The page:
One of the most common ways to build wealth over time is by investing in your retirement. Retiring from work often indicates that you’ve become financially independent and no longer need to earn an active income in order to meet all your needs and expenses.
It’s a nice place to be financially, but it takes time to get there. Have you ever taken the time to think about which investment options you wanted to use for retirement?
If you work for an employer who offers benefits like a 401(k) plan, that could be a good place to start.
What Is a 401(k)?
By definition, a 401(k) plan is a retirement savings plan sponsored by an employer. It allows employees to save and invest a portion of their paycheck before taxes are taken out.
Generally, with a 401(k) plan, taxes aren’t paid until you withdraw the money during your retirement years.
In 1978, 401(k) plans were born by accident and ultimately changed how American workers could retire. During this year, Congress changed the tax code and established the Revenue Act with a goal to limit executives at certain companies from having too much access to cash-deferred plans.
Their idea was that bonuses and stock options would now qualify for tax deferral. In 1980, a consultant named Ted Benna saw the new law as a way to encourage saving and started the first 401(k) plan. The following year, the IRS started allowing 401(k) plans to be funded through employee salary deductions.
By 1983, nearly half of all large firms offered a 401(k) plan. Today, 94% of private employers offer 401(k) plans according to LearnVest and employees are able to be automatically enrolled in a plan.
Today, most employers will offer a 401(k) to full-time employees as apart of their benefits package. If you work part-time, there's a good chance you may not have access to a 401(k), but it wouldn't hurt to ask.
If your employer does offer a 401(k) and you’re not already enrolled, ask them what you need to do to get started.
Investing in Retirement
A 401(k) plan allows you to pay yourself first since contributions are automatically withdrawn from your paycheck even before taxes are taken out.
The funds you contribute to your plan can be invested in a number of different vehicles like stocks, bonds, and mutual funds. However, it's important to note that 401(k) plans tend not to have many diverse options for investing when compared to IRAs (individual retirement plans).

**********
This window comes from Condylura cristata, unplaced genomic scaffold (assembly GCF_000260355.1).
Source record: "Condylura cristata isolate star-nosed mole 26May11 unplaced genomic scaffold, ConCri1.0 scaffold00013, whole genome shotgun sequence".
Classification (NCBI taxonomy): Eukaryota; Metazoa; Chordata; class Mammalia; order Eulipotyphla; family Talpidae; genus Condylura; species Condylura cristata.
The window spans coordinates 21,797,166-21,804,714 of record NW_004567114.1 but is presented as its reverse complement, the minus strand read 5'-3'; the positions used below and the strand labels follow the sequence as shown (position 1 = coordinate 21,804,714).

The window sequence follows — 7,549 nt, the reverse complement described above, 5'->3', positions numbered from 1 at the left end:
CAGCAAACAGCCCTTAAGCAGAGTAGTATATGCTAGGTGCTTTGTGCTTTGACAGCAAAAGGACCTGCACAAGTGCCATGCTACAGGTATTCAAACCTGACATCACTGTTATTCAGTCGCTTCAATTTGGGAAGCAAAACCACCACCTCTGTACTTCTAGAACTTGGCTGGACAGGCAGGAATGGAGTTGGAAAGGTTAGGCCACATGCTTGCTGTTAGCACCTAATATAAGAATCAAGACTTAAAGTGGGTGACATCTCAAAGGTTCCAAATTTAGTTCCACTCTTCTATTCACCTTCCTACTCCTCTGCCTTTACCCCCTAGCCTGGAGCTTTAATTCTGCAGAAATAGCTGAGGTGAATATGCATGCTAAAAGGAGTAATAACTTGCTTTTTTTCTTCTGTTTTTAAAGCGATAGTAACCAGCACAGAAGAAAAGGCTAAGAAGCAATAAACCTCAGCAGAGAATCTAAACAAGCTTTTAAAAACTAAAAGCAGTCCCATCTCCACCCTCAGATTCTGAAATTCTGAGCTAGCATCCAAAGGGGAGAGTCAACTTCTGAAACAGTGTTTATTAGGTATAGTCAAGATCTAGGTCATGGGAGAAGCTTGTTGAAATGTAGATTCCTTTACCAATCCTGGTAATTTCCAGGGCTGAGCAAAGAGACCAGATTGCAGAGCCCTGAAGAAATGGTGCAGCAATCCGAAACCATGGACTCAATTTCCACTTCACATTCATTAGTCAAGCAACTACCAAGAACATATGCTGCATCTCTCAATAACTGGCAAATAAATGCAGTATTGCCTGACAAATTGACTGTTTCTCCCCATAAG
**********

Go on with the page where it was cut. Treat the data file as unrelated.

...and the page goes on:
It’s also one of the easiest ways to contribute to your retirement money because all you need to do is sign up through your employer and choose a percentage of your income that you’re like to automatically contribute each month.
Since the money you invest never hits your bank account, you won’t really miss it. With this ‘set it and forget it’ strategy, you’ll be able to allow compound interest to really work its magic.
Compound interest is a powerful tool for your finances because it helps your money grow and start to work for you. Compound interest is the addition of interest to the principal sum of a loan or deposit. It's also referred to as ‘interest on interest.' It occurs when the interest that accrues to an amount of money actually turns into interest itself making the balance grow, sometimes significantly.
Let’s take credit card debt for example. If you have $100 of debt at a 10% interest rate, you’ll owe $110. A month goes by and you don’t pay that balance. That $110 will now earn interest and keep growing.
This is how many Americans get trapped in debt because it’s hard to pay off the debt itself, let alone pay interest as well. On the other hand, what if instead of having to pay interest, you could earn interest yourself?
This is where the benefits of investing come into play. Instead of paying interest, you can invest in a 401(k) each month and allow your money to earn interest and grow over time. Compound interest is a long-term game, but if you plan on working for the next 20 – 30+ years, it’s always better to start contributing to your 401(k) now so you can build a nest egg for the future.
How much your balance grows due to compound interest does depend on the market, and while the market can rise or decline, it has always recovered and granted a return for the past 100 years.
To better visualize the effects of how investing in your 401(k) and letting compound interest work can impact your retirement, let’s say you contribute $10,000 one year and your earnings grow at an average of 6% each year. You continue to invest around $500 per month and plan to retire in 35 years.
After 35 years, you'll have $797,152.44 saved up. $220,000 of that was a direct contribution (10,000 + 6,000 x 35), while $577,152.44 was due to growth.
That’s almost $800,000—thanks to letting your money grow over time with compound interest.
In terms of determining how much you want to contribute to your 401(k) plan, there are contribution limits that are updated each year.
For 2017, you can contribute up to $18,000 for the year from your paychecks. Once you reach the age of 50, you can make additional catch up contribution of up to $6,000 for a total maximum of $24,000.